The purpose of freedom of speech is to empower the weak to achieve political accountability, transparency and justice. Double standards of freedom of speech are evident in the French law itself, for instance fines for disrespect of national flag and banning the Muslim veil.

The intent of freedom of speech is not to vilify and dehumanise a beleaguered minority rather, as the English philosopher John Stuart Mill said, it is to foster “authenticity, genius, creativity, individuality and human flourishing.”

In a recent article, Prof. Shabbir Akhtar, a Cambridge-trained philosopher and faculty at the University of Oxford remarked, “Humour and mockery are powerful class weapons, especially when used to demean the voiceless and inarticulate, the multitudes who have little or no secure alternative sources of self-respect and dignity other than their naked identity as human beings. To ridicule such people is hardly a noble ambition.”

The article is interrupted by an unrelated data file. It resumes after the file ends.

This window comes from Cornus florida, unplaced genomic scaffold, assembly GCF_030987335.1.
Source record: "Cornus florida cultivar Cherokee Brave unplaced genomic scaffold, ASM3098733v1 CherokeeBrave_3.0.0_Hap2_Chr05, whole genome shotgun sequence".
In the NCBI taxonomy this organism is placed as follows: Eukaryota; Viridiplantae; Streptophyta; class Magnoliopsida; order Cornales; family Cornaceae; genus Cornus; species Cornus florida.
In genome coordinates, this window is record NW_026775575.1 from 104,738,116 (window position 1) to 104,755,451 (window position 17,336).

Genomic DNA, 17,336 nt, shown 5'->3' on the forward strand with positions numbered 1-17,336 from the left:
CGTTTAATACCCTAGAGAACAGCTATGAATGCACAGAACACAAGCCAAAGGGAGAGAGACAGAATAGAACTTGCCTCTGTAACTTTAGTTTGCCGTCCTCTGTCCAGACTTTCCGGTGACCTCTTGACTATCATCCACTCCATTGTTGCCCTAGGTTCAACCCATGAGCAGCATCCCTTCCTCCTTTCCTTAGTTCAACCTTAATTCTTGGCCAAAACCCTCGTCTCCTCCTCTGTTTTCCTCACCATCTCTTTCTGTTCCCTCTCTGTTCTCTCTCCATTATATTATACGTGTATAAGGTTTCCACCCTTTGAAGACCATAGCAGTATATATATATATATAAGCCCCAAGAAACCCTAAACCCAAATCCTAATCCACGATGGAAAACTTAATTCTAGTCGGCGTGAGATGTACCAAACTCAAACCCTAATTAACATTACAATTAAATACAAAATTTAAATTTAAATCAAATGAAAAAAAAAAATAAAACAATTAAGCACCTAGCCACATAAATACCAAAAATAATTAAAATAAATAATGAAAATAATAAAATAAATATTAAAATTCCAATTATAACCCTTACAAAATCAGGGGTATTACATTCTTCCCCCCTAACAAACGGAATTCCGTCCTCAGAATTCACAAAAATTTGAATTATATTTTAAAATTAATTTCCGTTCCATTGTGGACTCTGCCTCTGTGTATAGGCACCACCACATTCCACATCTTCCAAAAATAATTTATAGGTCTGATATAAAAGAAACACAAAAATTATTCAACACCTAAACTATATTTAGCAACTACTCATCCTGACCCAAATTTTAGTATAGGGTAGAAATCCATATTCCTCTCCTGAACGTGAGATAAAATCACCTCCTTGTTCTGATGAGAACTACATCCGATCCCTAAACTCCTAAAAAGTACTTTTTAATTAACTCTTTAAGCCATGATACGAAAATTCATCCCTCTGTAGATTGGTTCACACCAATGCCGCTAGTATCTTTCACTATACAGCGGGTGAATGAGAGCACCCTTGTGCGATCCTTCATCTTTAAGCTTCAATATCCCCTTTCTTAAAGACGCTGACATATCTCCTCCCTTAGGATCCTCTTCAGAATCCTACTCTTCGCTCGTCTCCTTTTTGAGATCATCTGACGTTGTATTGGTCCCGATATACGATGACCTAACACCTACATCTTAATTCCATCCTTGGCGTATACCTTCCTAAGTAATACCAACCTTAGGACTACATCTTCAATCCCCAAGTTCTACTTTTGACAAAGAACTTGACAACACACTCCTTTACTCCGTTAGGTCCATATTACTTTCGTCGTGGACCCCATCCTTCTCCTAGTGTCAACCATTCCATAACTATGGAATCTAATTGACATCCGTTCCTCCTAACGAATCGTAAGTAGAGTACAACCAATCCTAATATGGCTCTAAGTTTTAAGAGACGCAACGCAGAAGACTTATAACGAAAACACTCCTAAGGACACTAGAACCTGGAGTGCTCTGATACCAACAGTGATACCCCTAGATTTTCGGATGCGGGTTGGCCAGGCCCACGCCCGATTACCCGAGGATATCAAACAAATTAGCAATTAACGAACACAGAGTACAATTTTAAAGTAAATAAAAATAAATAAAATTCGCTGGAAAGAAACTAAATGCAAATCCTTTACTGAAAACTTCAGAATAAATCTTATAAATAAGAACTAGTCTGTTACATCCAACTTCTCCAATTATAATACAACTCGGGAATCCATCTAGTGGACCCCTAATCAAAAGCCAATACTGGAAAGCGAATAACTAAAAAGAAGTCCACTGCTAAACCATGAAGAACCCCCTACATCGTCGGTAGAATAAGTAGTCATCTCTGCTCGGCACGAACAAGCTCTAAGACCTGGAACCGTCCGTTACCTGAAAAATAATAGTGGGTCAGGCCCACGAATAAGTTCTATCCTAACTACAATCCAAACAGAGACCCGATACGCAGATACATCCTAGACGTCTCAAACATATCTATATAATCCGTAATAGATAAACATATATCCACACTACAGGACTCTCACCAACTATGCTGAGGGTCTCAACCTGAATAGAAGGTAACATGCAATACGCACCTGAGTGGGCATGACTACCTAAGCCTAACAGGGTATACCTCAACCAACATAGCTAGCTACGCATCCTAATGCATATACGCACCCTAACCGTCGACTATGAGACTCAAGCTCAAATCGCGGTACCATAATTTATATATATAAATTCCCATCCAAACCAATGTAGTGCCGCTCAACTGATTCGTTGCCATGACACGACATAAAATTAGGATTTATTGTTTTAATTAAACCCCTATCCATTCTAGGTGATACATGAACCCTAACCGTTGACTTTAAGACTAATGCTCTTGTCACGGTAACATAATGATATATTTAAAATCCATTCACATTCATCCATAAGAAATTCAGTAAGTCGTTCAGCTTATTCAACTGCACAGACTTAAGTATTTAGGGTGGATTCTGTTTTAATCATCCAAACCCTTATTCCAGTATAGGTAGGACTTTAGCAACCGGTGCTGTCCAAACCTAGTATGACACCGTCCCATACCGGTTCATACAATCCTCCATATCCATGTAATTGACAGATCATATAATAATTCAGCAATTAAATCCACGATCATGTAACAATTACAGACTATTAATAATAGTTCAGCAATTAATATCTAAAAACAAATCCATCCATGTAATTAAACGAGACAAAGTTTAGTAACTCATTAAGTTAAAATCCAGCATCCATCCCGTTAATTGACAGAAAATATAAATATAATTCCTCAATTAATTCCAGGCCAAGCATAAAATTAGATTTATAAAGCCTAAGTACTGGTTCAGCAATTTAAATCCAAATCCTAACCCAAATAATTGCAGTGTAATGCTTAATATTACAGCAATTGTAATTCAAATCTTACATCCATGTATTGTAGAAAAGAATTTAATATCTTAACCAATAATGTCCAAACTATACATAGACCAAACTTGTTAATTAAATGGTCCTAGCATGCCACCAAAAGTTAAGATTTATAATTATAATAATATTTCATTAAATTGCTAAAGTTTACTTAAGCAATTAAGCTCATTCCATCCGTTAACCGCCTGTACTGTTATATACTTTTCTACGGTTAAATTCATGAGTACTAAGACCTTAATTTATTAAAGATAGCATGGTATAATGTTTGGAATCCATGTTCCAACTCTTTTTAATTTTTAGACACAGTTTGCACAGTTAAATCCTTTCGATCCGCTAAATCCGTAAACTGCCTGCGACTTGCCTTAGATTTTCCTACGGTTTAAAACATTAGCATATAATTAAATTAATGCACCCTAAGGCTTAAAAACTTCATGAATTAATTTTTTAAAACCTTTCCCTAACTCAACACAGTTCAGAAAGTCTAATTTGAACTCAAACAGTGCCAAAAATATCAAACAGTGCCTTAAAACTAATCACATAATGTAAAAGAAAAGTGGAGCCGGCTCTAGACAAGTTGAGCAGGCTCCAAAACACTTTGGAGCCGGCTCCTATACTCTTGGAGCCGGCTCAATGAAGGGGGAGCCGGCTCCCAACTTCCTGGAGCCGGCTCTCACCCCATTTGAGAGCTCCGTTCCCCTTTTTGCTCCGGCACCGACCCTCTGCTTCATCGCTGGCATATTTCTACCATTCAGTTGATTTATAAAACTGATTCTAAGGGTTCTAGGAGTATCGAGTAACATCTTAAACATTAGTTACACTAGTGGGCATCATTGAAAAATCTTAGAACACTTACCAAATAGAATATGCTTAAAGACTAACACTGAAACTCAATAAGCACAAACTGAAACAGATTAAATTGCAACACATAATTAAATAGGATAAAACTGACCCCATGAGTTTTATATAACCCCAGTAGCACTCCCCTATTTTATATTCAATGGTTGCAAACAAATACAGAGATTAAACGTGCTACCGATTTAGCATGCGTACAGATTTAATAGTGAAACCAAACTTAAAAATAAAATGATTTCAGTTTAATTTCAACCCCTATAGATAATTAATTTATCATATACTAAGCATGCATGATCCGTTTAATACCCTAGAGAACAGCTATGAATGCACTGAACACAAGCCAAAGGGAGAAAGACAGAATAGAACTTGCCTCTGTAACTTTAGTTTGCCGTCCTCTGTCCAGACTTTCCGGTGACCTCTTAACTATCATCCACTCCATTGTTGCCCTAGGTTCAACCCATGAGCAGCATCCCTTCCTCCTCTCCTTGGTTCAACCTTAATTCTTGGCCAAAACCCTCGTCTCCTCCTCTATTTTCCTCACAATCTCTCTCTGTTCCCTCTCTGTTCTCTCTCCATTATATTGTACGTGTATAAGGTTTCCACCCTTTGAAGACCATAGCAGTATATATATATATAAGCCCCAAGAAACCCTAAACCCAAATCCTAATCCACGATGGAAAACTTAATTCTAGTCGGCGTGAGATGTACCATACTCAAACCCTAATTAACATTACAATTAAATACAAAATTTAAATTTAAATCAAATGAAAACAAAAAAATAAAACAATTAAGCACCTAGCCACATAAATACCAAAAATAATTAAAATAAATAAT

Muslims fear for their future and peaceful co-existence amid growing Islamophobia across the World. In a recent Friday sermon, renowned Pakistani-American Islamic scholar, Dr. Yasir Qadhi, alluding to France, warned of striking similarities between selective targeting of Muslims in some countries and xenophobic anti-Semitism that raised its ugly head about a century ago in Germany, culminating in the largest genocide in human history.

Why are Muslims “intolerant” about the caricatures?